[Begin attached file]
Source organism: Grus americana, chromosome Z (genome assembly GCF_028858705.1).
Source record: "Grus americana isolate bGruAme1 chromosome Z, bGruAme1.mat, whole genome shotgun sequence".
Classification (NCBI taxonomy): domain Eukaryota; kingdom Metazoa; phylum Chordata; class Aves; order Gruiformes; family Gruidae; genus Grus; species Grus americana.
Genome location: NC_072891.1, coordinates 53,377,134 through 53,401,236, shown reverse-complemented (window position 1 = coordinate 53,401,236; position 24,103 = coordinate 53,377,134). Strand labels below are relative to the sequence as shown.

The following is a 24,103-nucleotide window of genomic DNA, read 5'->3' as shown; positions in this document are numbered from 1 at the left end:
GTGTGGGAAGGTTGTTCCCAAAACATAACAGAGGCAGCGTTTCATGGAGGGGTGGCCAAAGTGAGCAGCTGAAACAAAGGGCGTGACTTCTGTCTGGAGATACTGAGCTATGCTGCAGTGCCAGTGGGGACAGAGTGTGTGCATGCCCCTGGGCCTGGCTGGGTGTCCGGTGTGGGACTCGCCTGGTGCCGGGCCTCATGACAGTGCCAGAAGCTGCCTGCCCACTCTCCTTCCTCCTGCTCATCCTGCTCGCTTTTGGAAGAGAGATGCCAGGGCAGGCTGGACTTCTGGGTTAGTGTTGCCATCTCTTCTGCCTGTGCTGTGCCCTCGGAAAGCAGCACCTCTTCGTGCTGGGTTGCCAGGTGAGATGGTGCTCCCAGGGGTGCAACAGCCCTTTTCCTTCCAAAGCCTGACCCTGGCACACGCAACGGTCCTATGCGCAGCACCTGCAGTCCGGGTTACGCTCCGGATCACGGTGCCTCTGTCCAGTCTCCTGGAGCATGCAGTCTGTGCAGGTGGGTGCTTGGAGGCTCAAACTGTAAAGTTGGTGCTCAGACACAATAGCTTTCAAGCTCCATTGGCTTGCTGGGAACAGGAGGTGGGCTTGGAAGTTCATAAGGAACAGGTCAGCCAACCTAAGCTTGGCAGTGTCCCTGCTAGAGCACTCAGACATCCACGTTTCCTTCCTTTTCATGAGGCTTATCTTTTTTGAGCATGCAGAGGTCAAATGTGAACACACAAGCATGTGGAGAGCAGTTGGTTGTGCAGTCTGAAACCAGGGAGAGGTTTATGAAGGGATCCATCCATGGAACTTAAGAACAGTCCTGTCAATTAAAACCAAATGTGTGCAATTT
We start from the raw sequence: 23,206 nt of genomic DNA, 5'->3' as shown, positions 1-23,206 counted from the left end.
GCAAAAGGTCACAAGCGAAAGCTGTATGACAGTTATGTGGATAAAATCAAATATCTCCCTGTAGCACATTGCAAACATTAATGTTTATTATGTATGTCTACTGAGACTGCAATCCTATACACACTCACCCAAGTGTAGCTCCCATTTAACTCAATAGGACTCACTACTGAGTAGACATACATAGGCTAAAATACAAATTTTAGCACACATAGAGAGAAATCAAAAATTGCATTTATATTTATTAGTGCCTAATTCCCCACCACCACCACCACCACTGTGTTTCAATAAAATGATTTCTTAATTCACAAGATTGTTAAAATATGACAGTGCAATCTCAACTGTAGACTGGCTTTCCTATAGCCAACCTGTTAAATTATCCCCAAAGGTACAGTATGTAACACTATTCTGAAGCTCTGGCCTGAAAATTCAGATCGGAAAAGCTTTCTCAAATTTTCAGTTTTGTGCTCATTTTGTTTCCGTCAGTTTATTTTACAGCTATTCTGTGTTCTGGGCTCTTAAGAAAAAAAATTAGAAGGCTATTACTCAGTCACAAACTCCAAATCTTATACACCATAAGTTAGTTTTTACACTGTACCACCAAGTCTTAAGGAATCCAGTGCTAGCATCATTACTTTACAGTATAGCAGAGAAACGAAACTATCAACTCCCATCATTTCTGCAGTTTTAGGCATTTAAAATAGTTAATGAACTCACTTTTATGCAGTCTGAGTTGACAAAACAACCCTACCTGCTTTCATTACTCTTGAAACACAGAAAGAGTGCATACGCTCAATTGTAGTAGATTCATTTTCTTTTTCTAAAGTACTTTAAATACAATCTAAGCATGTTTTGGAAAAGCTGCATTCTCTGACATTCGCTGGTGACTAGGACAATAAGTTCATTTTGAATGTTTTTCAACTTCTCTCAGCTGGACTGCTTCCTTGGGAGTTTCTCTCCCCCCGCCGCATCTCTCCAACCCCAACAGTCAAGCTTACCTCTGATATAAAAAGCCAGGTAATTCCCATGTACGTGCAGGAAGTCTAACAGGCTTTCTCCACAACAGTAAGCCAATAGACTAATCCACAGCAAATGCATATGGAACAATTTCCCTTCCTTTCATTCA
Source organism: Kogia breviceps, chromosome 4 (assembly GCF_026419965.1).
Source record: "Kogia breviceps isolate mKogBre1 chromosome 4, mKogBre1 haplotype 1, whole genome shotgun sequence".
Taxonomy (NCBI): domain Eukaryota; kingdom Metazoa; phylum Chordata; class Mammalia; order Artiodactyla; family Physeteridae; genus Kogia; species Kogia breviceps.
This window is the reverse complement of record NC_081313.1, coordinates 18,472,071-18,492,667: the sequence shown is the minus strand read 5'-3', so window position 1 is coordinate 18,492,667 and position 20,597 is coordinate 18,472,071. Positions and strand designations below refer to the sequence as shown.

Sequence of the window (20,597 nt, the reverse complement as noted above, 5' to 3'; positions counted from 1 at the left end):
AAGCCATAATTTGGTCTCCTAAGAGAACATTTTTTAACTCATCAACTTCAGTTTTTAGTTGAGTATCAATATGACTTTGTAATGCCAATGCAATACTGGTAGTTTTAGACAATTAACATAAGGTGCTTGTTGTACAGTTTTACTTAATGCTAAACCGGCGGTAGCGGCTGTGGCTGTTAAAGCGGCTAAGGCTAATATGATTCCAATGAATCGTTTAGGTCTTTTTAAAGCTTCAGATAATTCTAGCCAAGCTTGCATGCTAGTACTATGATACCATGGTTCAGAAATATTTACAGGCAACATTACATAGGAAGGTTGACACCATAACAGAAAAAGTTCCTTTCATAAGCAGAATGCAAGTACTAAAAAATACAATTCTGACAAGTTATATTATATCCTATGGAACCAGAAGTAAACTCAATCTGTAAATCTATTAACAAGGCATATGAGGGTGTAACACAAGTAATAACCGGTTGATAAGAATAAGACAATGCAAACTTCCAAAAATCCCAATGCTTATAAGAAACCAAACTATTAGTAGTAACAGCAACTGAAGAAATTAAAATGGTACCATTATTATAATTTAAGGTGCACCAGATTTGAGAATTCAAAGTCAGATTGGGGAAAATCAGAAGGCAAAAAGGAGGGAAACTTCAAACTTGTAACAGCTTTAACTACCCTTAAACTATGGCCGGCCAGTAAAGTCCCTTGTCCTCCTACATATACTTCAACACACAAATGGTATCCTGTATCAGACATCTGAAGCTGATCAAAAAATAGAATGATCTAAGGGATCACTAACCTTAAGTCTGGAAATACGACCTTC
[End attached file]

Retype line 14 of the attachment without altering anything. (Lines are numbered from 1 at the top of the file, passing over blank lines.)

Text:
AAGCCATAATTTGGTCTCCTAAGAGAACATTTTTTAACTCATCAACTTCAGTTTTTAGTTGAGTATCAATATGACTTTGTAATGCCAATGCAATACTGGTAGTTTTAGACAATTAACATAAGGTGCTTGTTGTACAGTTTTACTTAATGCTAAACCGGCGGTAGCGGCTGTGGCTGTTAAAGCGGCTAAGGCTAATATGATTCCAATGAATCGTTTAGGTCTTTTTAAAGCTTCAGATAATTCTAGCCAAGCTTGCATGCTAGTACTATGATACCATGGTTCAGAAATATTTACAGGCAACATTACATAGGAAGGTTGACACCATAACAGAAAAAGTTCCTTTCATAAGCAGAATGCAAGTACTAAAAAATACAATTCTGACAAGTTATATTATATCCTATGGAACCAGAAGTAAACTCAATCTGTAAATCTATTAACAAGGCATATGAGGGTGTAACACAAGTAATAACCGGTTGATAAGAATAAGACAATGCAAACTTCCAAAAATCCCAATGCTTATAAGAAACCAAACTATTAGTAGTAACAGCAACTGAAGAAATTAAAATGGTACCATTATTATAATTTAAGGTGCACCAGATTTGAGAATTCAAAGTCAGATTGGGGAAAATCAGAAGGCAAAAAGGAGGGAAACTTCAAACTTGTAACAGCTTTAACTACCCTTAAACTATGGCCGGCCAGTAAAGTCCCTTGTCCTCCTACATATACTTCAACACACAAATGGTATCCTGTATCAGACATCTGAAGCTGATCAAAAAATAGAATGATCTAAGGGATCACTAACCTTAAGTCTGGAAATACGACCTTC